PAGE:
The Dangers of Benchmarks

Jack and Jill run a race. They’re both the same age, wearing the same track shoes and other similar running attire. The weather is favorable — a pleasant, windless summer afternoon, and they’re running on that fancy red rubberized track. Jill soundly beats Jack by a margin of about half a second. Therefore, girls are faster than boys.

Obviously there’s a problem here. The race was as fair and controlled as it could be, and the results indisputable. The conclusion drawn from those results, however, is obviously bogus. It seems painfully apparent in this case, but strangely when you change “Jack” and “Jill” to “C++” and “C#” (or any two arbitrary languages), people happily accept the drawn conclusions even if they are just as bogus as the conclusion about the superiority of the female form on the racetrack.

Let’s make one thing clear, here: performance benchmarking actual languages is not possible. Languages themselves are little more than a grammar and some rules for various things all nicely wrapped up in a thick document that comprises the standard for that language. They don’t have an intrinsic speed, except in the form of possible complexity and efficiency guarantees for algorithms in the language’s standard library. When people (including myself) discuss the relative performance of languages, the topic at hand is really particular implementations of those languages being applied to particular solutions to particular problems within a particular context. In most cases this distinction is implicitly understood by all parties involved, but it’s worth mentioning here because, well, you never know.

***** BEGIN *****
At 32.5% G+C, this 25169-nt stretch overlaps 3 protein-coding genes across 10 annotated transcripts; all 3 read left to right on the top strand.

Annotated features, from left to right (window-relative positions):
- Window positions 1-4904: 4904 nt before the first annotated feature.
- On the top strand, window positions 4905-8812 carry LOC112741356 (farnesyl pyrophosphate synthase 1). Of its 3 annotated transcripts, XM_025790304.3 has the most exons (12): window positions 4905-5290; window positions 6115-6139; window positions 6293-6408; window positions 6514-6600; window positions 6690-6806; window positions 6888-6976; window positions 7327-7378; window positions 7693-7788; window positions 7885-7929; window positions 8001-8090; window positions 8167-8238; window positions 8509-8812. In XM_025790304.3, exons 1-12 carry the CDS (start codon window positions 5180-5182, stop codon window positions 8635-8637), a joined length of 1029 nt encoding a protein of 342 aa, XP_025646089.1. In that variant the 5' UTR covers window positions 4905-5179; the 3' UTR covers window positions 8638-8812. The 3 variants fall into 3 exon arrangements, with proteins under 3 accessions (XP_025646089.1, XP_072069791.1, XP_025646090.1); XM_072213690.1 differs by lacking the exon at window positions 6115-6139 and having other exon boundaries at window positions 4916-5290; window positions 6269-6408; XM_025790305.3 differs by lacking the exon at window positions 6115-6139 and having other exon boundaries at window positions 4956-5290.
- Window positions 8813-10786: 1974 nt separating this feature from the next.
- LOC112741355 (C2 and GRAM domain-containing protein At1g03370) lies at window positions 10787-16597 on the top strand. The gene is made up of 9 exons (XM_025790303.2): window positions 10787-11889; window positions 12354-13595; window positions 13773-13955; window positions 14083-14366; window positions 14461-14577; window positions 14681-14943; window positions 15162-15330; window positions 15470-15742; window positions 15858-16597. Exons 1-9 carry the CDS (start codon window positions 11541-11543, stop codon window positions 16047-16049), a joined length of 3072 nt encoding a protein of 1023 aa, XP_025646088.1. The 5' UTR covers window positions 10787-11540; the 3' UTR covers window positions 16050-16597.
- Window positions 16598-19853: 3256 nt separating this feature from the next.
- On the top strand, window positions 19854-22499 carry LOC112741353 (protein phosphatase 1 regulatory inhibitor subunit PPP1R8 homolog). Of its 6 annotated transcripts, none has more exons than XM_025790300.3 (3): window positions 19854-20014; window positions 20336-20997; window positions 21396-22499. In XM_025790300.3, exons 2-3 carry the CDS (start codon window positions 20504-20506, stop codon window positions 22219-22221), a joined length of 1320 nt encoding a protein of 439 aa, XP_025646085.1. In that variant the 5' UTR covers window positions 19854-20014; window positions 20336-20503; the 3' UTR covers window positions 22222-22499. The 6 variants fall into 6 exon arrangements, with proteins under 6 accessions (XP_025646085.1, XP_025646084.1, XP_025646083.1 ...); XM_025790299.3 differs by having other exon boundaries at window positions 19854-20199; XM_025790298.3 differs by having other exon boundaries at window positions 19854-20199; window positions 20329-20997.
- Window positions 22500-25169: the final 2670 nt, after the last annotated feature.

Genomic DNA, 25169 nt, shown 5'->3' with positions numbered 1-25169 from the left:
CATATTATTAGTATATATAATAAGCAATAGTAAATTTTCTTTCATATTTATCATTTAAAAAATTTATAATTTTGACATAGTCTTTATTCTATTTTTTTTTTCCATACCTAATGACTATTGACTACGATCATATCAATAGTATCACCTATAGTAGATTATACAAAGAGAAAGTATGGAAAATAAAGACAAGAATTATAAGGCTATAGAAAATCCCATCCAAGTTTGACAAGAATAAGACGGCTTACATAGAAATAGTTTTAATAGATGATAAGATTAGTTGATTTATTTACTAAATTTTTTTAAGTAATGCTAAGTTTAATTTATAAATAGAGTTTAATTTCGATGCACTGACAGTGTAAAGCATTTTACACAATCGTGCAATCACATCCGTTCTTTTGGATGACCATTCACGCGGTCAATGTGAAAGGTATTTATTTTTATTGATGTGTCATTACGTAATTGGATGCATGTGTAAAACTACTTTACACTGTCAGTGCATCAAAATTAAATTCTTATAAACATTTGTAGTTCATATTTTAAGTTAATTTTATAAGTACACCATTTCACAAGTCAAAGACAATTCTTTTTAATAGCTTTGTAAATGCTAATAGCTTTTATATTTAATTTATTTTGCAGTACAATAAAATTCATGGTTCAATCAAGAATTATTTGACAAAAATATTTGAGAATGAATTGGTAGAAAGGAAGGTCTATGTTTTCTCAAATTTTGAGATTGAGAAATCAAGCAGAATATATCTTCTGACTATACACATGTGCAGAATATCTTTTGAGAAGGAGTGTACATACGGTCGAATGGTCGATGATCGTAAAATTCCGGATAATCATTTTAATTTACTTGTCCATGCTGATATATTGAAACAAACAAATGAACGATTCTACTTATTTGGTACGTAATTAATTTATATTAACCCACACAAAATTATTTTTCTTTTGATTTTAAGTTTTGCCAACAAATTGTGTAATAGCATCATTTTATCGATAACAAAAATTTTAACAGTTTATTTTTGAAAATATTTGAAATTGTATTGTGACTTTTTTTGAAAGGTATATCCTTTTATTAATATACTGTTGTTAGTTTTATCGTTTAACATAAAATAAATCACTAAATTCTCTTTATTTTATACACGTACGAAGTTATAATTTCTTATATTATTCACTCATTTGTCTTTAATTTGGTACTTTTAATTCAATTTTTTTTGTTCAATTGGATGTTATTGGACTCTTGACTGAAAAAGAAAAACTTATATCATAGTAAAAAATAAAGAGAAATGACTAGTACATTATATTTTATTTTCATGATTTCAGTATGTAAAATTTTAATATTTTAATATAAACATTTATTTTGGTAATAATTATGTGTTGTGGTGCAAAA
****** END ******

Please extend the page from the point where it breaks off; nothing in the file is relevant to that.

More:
Keep in mind as well that performance is very fickle, influenced by a vast array of subtle factors. It is therefore very difficult, and in some cases downright impossible, to obt